When the Moslem call to prayer echoes over the U.S. air base, lights in the gymnasium dim and basketball players stop underneath the hoops.

American troops are adapting to the Saudi ways."It's unusual to stop a game in the middle. But we're in this country and we've got to respect their beliefs," said Sgt. Edward Barlow, 24, of Richmond, Va.

Saudis and Americans are trying to figure out where conservative Moslems and freewheeling soliders can find common ground.

At the vanguard of the effort are Capt. Glen Costales and Staff Sgt. Todd Makamson of the 1st Tactical Fighter Wing. They're in charge of programs for the base that fall under the category of Morale, Welfare and Recreation - MWR in military jargon.

For the 3,000 troops stationed here, Costales and Makamson are known as Fun 1 and Fun 2, their radio monikers.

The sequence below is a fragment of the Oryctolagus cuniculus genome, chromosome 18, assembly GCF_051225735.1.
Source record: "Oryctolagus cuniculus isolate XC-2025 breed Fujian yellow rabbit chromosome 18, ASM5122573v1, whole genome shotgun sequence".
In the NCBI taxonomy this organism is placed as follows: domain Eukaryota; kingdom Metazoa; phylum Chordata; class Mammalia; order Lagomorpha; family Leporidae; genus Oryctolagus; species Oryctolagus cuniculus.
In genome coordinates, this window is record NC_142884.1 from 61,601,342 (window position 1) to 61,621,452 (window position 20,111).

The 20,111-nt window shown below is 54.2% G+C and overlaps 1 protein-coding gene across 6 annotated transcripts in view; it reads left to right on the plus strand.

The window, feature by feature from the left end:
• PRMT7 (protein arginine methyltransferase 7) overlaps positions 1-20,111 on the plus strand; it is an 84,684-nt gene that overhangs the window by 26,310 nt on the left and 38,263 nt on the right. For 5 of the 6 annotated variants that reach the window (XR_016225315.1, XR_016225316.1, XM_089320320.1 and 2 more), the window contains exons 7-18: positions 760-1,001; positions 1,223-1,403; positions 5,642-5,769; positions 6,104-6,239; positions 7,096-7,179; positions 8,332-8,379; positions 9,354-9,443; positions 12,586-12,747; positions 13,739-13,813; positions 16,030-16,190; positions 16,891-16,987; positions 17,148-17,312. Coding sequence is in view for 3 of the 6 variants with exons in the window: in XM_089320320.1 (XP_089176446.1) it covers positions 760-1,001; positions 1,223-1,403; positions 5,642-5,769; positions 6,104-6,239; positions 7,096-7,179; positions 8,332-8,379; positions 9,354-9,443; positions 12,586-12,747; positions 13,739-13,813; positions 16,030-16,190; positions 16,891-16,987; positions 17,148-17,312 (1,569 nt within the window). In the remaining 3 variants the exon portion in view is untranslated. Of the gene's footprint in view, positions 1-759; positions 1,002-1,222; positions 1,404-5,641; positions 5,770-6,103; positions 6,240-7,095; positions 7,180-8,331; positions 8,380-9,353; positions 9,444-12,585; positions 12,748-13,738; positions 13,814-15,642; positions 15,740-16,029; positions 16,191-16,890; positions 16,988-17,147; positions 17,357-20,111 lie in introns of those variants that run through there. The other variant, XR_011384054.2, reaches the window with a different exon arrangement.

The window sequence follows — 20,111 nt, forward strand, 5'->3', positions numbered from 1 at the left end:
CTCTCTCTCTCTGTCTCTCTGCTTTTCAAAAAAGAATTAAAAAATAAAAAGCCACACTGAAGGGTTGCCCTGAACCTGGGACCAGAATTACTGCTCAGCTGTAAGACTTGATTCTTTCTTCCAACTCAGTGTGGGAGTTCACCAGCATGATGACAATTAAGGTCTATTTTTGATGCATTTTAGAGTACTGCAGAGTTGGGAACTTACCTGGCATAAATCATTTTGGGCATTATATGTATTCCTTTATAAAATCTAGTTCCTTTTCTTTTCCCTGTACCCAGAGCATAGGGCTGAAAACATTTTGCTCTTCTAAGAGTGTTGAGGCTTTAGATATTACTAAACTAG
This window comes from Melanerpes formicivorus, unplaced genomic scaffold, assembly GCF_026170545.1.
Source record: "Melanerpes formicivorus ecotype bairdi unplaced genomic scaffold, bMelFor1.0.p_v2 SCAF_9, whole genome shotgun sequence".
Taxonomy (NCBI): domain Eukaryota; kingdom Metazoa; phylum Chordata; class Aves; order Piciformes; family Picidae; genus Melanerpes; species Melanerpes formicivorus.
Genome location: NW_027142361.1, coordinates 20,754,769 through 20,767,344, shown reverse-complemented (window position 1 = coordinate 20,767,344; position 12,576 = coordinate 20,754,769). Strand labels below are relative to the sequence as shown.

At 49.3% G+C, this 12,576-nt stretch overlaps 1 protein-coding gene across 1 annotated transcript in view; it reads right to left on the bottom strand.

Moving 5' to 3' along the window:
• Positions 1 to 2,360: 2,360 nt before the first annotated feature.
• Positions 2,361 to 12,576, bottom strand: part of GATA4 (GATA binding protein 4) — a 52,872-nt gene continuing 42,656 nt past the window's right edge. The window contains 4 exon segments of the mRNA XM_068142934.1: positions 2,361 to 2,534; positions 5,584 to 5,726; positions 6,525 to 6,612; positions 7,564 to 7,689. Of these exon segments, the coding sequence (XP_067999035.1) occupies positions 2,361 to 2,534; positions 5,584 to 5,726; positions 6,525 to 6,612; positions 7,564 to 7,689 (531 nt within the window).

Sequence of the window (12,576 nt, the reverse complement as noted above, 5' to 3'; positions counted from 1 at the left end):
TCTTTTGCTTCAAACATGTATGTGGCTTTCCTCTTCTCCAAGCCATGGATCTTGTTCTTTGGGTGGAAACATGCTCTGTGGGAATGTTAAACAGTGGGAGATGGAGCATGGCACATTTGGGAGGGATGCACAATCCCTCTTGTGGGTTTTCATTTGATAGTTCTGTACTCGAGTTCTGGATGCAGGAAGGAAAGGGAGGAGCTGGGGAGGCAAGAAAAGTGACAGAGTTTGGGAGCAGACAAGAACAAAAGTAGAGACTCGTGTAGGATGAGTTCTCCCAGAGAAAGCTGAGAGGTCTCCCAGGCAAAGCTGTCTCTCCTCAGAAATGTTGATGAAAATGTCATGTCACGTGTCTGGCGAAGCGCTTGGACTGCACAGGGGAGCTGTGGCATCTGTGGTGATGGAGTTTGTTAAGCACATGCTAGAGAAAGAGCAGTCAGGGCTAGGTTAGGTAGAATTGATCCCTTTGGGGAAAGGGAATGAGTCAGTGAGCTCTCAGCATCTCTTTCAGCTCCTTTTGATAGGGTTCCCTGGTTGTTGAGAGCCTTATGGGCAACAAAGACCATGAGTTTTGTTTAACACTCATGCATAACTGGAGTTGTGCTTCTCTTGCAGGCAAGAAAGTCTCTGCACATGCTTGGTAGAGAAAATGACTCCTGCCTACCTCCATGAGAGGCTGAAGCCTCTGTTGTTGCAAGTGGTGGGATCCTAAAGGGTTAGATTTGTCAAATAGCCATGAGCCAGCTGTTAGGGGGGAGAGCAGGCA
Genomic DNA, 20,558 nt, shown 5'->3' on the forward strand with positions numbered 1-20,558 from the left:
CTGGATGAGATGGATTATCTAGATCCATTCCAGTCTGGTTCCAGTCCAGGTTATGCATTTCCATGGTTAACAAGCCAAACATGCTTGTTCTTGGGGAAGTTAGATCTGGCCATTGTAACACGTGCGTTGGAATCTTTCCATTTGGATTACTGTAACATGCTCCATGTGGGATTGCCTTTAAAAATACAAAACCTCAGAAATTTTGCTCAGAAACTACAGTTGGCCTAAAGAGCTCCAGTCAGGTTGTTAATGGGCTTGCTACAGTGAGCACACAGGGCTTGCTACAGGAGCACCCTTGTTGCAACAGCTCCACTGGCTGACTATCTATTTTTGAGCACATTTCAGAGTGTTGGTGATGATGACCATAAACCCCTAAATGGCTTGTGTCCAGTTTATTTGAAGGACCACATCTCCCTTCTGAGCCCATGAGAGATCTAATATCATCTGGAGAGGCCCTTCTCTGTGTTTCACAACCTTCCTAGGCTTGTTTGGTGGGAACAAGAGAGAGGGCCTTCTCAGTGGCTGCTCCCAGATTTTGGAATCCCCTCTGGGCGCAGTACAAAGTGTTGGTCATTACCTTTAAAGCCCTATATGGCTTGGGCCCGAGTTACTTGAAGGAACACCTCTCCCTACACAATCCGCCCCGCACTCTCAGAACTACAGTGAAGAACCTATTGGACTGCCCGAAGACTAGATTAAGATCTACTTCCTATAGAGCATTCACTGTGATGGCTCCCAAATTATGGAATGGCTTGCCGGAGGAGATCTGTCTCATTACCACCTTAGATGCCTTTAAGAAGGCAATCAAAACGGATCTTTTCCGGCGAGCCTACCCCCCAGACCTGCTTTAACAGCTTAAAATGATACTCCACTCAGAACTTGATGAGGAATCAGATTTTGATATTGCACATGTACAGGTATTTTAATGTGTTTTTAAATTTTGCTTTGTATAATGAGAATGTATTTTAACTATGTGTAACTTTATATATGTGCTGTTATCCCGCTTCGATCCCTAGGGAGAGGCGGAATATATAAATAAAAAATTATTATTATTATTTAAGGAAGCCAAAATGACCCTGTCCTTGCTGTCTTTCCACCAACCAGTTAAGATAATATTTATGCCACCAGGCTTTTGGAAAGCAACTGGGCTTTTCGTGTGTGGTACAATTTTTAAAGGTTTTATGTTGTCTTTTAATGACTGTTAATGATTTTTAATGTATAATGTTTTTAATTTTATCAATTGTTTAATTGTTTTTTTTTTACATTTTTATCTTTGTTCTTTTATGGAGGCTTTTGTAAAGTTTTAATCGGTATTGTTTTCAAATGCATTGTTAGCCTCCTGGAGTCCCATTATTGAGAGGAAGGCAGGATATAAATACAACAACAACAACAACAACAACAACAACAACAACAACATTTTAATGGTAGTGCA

Saudi Arabia has no public movie theaters, bans alcohol and sharply limits the mixing of the sexes in public. Under the strict practice of Wahhabi Islam prevalent here, even music and dancing are frowned upon.

"MWR is just as important as air conditioning over here," said Senior Airman Daniel Henry, 25, of Los Angeles. Without it, "I'd be stressing out," he said.

There has been friction between the two cultures since the beginning of the U.S. military buildup.

Among the Saudi objections: soldiers carrying weapons in public, women driving on supply runs off the bases, and a private variety show that featured women dancing. The show was canceled.

Costales of Porterville, Calif., and Makamson of Avon, Miss., said they have avoided problems on the air base by accepting Saudi ground rules, then quietly negotiating changes.